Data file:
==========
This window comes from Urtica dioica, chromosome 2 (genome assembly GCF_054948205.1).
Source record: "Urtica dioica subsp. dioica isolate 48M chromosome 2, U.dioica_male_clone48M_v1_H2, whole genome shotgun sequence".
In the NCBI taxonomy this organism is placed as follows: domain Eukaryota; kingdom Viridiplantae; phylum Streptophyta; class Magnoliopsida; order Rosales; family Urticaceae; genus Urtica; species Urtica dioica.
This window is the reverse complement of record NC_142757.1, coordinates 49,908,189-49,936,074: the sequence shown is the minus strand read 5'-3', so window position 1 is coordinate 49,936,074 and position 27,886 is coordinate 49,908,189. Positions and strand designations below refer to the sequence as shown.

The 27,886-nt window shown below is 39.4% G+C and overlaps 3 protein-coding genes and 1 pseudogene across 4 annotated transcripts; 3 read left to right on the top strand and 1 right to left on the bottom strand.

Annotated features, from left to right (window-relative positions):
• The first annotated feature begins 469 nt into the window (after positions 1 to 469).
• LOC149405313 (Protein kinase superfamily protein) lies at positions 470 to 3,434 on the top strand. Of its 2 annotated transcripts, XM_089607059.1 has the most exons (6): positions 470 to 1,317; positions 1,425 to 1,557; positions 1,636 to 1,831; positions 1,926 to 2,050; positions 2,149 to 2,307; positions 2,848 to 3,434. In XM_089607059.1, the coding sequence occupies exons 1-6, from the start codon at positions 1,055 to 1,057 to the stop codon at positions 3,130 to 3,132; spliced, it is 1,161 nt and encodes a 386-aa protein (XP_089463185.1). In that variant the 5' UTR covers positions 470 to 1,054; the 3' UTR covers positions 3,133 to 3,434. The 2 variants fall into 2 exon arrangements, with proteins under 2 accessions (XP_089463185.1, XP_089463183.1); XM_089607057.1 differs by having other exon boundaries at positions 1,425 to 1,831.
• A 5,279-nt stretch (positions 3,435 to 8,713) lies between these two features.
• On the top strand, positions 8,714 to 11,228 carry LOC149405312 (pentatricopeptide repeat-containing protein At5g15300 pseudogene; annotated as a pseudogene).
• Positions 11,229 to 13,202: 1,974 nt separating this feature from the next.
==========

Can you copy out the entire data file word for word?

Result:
This window comes from Urtica dioica, chromosome 2 (genome assembly GCF_054948205.1).
Source record: "Urtica dioica subsp. dioica isolate 48M chromosome 2, U.dioica_male_clone48M_v1_H2, whole genome shotgun sequence".
In the NCBI taxonomy this organism is placed as follows: domain Eukaryota; kingdom Viridiplantae; phylum Streptophyta; class Magnoliopsida; order Rosales; family Urticaceae; genus Urtica; species Urtica dioica.
This window is the reverse complement of record NC_142757.1, coordinates 49,908,189-49,936,074: the sequence shown is the minus strand read 5'-3', so window position 1 is coordinate 49,936,074 and position 27,886 is coordinate 49,908,189. Positions and strand designations below refer to the sequence as shown.

The 27,886-nt window shown below is 39.4% G+C and overlaps 3 protein-coding genes and 1 pseudogene across 4 annotated transcripts; 3 read left to right on the top strand and 1 right to left on the bottom strand.

Annotated features, from left to right (window-relative positions):
• The first annotated feature begins 469 nt into the window (after positions 1 to 469).
• LOC149405313 (Protein kinase superfamily protein) lies at positions 470 to 3,434 on the top strand. Of its 2 annotated transcripts, XM_089607059.1 has the most exons (6): positions 470 to 1,317; positions 1,425 to 1,557; positions 1,636 to 1,831; positions 1,926 to 2,050; positions 2,149 to 2,307; positions 2,848 to 3,434. In XM_089607059.1, the coding sequence occupies exons 1-6, from the start codon at positions 1,055 to 1,057 to the stop codon at positions 3,130 to 3,132; spliced, it is 1,161 nt and encodes a 386-aa protein (XP_089463185.1). In that variant the 5' UTR covers positions 470 to 1,054; the 3' UTR covers positions 3,133 to 3,434. The 2 variants fall into 2 exon arrangements, with proteins under 2 accessions (XP_089463185.1, XP_089463183.1); XM_089607057.1 differs by having other exon boundaries at positions 1,425 to 1,831.
• A 5,279-nt stretch (positions 3,435 to 8,713) lies between these two features.
• On the top strand, positions 8,714 to 11,228 carry LOC149405312 (pentatricopeptide repeat-containing protein At5g15300 pseudogene; annotated as a pseudogene).
• Positions 11,229 to 13,202: 1,974 nt separating this feature from the next.